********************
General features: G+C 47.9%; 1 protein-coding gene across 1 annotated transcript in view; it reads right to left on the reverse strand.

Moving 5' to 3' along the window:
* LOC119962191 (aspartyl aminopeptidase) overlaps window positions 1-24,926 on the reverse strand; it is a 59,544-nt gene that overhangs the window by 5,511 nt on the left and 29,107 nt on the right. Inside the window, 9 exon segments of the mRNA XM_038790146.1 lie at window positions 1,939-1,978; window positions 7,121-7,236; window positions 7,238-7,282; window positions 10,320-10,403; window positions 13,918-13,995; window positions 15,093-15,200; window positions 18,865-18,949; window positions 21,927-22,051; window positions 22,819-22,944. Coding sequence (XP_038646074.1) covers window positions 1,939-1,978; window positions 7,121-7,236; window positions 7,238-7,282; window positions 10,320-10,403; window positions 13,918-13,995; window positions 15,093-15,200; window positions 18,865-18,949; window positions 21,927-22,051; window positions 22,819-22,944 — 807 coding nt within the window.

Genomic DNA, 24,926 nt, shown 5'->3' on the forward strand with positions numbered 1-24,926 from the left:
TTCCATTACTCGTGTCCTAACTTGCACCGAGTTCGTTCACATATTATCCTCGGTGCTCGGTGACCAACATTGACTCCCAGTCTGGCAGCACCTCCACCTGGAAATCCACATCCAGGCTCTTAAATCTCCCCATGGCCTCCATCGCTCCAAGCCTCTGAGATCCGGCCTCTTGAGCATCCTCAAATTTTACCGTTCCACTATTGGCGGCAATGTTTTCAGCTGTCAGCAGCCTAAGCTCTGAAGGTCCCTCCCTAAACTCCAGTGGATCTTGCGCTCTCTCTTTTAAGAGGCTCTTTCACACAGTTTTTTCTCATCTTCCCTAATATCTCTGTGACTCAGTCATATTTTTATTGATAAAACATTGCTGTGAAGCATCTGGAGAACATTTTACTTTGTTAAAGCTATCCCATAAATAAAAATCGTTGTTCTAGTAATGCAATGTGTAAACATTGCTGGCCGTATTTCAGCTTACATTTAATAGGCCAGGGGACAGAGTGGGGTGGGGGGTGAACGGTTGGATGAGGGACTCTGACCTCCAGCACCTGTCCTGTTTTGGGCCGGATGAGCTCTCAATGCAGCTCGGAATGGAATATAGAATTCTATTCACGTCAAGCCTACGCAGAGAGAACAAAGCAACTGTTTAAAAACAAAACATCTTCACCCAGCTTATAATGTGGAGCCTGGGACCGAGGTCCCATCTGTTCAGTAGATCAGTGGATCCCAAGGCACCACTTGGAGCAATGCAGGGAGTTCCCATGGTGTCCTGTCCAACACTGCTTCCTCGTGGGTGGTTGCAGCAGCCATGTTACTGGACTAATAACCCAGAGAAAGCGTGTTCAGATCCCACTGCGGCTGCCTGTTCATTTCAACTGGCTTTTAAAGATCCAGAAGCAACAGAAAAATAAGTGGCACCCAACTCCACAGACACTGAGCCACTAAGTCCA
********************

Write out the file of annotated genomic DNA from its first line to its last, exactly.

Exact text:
General features: G+C 47.9%; 1 protein-coding gene across 1 annotated transcript in view; it reads right to left on the reverse strand.

Moving 5' to 3' along the window:
* LOC119962191 (aspartyl aminopeptidase) overlaps window positions 1-24,926 on the reverse strand; it is a 59,544-nt gene that overhangs the window by 5,511 nt on the left and 29,107 nt on the right. Inside the window, 9 exon segments of the mRNA XM_038790146.1 lie at window positions 1,939-1,978; window positions 7,121-7,236; window positions 7,238-7,282; window positions 10,320-10,403; window positions 13,918-13,995; window positions 15,093-15,200; window positions 18,865-18,949; window positions 21,927-22,051; window positions 22,819-22,944. Coding sequence (XP_038646074.1) covers window positions 1,939-1,978; window positions 7,121-7,236; window positions 7,238-7,282; window positions 10,320-10,403; window positions 13,918-13,995; window positions 15,093-15,200; window positions 18,865-18,949; window positions 21,927-22,051; window positions 22,819-22,944 — 807 coding nt within the window.

Genomic DNA, 24,926 nt, shown 5'->3' on the forward strand with positions numbered 1-24,926 from the left:
TTCCATTACTCGTGTCCTAACTTGCACCGAGTTCGTTCACATATTATCCTCGGTGCTCGGTGACCAACATTGACTCCCAGTCTGGCAGCACCTCCACCTGGAAATCCACATCCAGGCTCTTAAATCTCCCCATGGCCTCCATCGCTCCAAGCCTCTGAGATCCGGCCTCTTGAGCATCCTCAAATTTTACCGTTCCACTATTGGCGGCAATGTTTTCAGCTGTCAGCAGCCTAAGCTCTGAAGGTCCCTCCCTAAACTCCAGTGGATCTTGCGCTCTCTCTTTTAAGAGGCTCTTTCACACAGTTTTTTCTCATCTTCCCTAATATCTCTGTGACTCAGTCATATTTTTATTGATAAAACATTGCTGTGAAGCATCTGGAGAACATTTTACTTTGTTAAAGCTATCCCATAAATAAAAATCGTTGTTCTAGTAATGCAATGTGTAAACATTGCTGGCCGTATTTCAGCTTACATTTAATAGGCCAGGGGACAGAGTGGGGTGGGGGGTGAACGGTTGGATGAGGGACTCTGACCTCCAGCACCTGTCCTGTTTTGGGCCGGATGAGCTCTCAATGCAGCTCGGAATGGAATATAGAATTCTATTCACGTCAAGCCTACGCAGAGAGAACAAAGCAACTGTTTAAAAACAAAACATCTTCACCCAGCTTATAATGTGGAGCCTGGGACCGAGGTCCCATCTGTTCAGTAGATCAGTGGATCCCAAGGCACCACTTGGAGCAATGCAGGGAGTTCCCATGGTGTCCTGTCCAACACTGCTTCCTCGTGGGTGGTTGCAGCAGCCATGTTACTGGACTAATAACCCAGAGAAAGCGTGTTCAGATCCCACTGCGGCTGCCTGTTCATTTCAACTGGCTTTTAAAGATCCAGAAGCAACAGAAAAATAAGTGGCACCCAACTCCACAGACACTGAGCCACTAAGTCCA